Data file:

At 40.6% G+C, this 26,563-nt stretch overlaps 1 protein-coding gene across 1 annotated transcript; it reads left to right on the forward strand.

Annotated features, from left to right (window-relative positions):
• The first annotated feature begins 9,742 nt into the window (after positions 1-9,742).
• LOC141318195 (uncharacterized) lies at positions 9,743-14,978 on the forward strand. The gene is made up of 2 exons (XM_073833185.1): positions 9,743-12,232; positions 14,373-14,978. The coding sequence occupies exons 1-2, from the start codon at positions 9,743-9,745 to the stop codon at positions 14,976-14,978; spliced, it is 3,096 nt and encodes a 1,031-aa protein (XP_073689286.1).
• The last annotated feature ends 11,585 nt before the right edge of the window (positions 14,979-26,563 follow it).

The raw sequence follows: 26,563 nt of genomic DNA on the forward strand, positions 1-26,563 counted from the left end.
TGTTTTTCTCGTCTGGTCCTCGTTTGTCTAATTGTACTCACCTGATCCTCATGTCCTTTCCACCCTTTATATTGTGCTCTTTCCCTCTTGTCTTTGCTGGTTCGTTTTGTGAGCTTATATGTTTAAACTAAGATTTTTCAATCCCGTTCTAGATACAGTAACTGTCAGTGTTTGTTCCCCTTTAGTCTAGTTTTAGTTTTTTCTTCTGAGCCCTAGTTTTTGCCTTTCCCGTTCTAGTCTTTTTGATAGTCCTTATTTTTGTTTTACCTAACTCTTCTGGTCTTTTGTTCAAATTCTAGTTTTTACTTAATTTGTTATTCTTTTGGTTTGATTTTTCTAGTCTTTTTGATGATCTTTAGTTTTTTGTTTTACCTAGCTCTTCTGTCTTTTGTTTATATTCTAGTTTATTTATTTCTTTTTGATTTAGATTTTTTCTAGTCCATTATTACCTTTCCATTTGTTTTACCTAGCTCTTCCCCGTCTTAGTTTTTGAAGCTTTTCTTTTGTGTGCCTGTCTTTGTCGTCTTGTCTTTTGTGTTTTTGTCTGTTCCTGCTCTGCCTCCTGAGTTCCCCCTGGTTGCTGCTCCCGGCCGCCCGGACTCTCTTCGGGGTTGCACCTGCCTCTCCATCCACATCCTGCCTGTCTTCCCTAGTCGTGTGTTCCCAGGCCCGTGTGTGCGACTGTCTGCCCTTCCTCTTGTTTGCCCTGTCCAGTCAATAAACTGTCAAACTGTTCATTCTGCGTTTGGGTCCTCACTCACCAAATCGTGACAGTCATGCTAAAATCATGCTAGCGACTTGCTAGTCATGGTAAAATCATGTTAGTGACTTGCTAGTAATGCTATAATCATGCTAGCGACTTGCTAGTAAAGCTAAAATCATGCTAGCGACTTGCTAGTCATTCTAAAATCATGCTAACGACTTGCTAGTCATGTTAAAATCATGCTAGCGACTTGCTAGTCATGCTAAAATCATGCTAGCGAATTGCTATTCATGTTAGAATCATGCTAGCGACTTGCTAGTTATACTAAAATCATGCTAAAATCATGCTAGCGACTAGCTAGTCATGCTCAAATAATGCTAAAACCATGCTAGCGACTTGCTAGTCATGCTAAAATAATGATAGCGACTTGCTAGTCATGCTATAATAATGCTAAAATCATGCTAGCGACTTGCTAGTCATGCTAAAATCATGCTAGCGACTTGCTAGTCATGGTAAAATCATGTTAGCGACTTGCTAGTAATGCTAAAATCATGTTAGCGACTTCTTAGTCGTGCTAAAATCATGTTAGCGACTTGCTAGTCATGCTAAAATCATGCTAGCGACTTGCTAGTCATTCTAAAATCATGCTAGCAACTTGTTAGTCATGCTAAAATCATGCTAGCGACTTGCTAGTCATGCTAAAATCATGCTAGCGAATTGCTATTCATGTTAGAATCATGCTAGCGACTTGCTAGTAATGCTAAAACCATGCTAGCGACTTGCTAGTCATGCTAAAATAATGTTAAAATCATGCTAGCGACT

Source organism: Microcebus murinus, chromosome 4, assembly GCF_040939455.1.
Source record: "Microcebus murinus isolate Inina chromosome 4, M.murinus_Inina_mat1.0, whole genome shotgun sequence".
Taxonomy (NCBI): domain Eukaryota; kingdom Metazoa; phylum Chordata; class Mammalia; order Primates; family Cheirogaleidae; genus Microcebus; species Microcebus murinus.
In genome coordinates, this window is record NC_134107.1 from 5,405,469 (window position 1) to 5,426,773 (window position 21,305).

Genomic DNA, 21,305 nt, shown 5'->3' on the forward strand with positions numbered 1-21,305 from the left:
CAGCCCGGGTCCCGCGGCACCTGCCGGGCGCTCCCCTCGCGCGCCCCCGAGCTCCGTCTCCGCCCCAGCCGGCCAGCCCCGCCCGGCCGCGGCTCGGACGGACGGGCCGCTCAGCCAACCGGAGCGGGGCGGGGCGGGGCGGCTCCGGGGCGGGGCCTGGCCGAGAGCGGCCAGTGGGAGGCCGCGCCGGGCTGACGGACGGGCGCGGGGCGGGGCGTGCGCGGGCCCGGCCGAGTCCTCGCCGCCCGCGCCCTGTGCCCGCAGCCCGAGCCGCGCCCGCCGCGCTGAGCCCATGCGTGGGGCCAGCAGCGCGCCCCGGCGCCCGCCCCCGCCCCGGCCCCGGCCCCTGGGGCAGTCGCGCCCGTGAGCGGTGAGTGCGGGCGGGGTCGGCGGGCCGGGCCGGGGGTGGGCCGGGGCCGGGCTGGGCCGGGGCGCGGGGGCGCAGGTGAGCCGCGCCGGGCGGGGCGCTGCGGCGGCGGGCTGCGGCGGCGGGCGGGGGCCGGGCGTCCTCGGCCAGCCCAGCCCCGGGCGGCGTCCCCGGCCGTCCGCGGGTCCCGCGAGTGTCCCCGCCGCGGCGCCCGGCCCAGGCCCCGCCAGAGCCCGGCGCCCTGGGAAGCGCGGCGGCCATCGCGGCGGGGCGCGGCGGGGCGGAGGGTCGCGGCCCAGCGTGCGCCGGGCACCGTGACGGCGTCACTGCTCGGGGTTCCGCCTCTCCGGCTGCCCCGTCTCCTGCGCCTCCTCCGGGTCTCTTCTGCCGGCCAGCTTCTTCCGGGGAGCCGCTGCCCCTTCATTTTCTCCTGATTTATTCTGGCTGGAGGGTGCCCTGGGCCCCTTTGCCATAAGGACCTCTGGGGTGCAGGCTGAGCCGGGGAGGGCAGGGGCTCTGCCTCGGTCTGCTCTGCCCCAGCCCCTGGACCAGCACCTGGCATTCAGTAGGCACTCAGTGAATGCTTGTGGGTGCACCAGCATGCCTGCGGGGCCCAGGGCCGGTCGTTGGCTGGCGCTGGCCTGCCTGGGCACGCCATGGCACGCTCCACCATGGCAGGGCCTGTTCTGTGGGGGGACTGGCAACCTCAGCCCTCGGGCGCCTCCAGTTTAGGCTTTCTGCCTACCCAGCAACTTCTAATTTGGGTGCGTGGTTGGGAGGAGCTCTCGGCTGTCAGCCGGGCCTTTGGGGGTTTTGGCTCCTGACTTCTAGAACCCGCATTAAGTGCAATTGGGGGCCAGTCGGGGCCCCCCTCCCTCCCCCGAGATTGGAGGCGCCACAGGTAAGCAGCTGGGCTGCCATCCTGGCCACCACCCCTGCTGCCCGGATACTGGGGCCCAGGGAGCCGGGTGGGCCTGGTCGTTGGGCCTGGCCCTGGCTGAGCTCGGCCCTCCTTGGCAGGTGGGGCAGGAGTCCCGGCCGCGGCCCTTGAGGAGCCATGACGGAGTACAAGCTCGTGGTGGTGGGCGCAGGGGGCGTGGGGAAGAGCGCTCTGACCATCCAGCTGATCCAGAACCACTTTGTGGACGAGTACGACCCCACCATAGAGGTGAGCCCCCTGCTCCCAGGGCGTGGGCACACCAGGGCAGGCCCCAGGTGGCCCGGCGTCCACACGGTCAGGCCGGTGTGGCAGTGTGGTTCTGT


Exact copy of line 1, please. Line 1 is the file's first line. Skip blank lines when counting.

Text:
At 40.6% G+C, this 26,563-nt stretch overlaps 1 protein-coding gene across 1 annotated transcript; it reads left to right on the forward strand.